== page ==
If you’re like many, each time you pick up your cellphone, there’s a constant flow of seemingly irresistible information instantly accessible. Between multiple social media apps and news alerts—on top of personal texts, emails, and voicemails—you can easily get derailed. They can lead you right into a virtual vacuum of everything non-work. It’s a feeling that if you’re out of the information loop, all matters will get worse.

Try to schedule a time during the day to check the essentials and stick to it. Use a daily, visible reminder that you’ll see several times a day­ to stay on track. Prioritize what you absolutely must review. Let people in your inner circle know when you check your phone, and make sure you set boundaries. This is critical for your peace of mind.

If you must check, first try to decompress.

When so much information is so readily available, it’s hard to pass up. If this is the case and you’re already working your way toward better time management, consider building in a transition time to clear your head. Look at the big picture of all the positives in your life. Take a deep breath and try a quiet, meditative state for a few minutes. This can put the world’s troubles, financial uncertainty, and job worries all in perspective. It will also help ensure that you are at your best with your boss and colleagues.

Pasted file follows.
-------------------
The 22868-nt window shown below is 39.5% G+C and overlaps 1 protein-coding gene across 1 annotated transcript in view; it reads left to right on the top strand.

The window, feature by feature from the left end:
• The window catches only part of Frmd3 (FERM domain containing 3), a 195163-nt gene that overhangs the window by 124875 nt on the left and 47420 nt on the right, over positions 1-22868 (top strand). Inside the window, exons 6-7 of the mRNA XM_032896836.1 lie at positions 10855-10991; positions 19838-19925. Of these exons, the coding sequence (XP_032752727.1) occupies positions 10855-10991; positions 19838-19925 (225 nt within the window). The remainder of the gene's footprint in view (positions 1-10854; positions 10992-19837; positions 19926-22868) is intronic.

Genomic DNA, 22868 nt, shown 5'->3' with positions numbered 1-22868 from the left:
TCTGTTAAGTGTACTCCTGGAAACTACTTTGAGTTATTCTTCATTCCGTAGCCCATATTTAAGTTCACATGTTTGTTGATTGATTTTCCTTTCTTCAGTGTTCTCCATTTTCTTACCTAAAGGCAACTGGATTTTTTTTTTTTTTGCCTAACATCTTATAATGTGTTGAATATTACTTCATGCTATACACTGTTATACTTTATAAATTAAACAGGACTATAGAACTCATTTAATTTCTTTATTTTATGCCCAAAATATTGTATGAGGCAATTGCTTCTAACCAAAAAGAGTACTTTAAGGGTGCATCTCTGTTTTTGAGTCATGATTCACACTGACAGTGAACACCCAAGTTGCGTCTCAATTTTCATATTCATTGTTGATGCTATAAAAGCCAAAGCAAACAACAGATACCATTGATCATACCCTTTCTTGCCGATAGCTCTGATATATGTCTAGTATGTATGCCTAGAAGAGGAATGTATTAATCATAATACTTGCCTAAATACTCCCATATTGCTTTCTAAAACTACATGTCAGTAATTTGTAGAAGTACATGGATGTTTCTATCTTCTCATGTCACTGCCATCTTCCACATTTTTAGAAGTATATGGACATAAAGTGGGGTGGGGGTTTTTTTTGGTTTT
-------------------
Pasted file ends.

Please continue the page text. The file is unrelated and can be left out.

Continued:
In that same vein, while it’s natural to want to commiserate with team members about the latest news headline, that can be a slippery slope. In moderation, it may be fine, especially with those you know and trust at work. Political discussions can easily stir emotions, and staying neutral can be the best option. It may be preferable to have a close personal friend with whom you can commiserate after work or during your lunch hour.

Know thyself.

You know yourself best. If you feel that worries about the economy or news events are spilling over into the relationship with your manager or team members, try deploying your best emotional intelligence to compensate. Use an extra blanket of diplomacy before firing off a fiery email or scheduling a sensitive conversation. If you work remotely, remember that being physically behind a computer or phone doesn’t change the impact of what you say.

Manage up.

Keep in mind that others in your office may be feeling the same anxieties, and that includes your boss. Being a valued employee often means being the “voice of reason” in difficult times, particularly with a challenging manager. If you’re concerned about job security, this is an opportune time to stay calm and model that for others. Make sure you’re minimizing the level of conflict at work in the first place, as stress in the office can also magnify negative headlines—it’s a two-way street. Open, regular communications with your boss and coworkers can head off a host of unnecessary miscommunications and animosity.

It’s helpful to remember in times like these that you have the ultimate control to determine exactly how external events will affect you—and your level of happiness.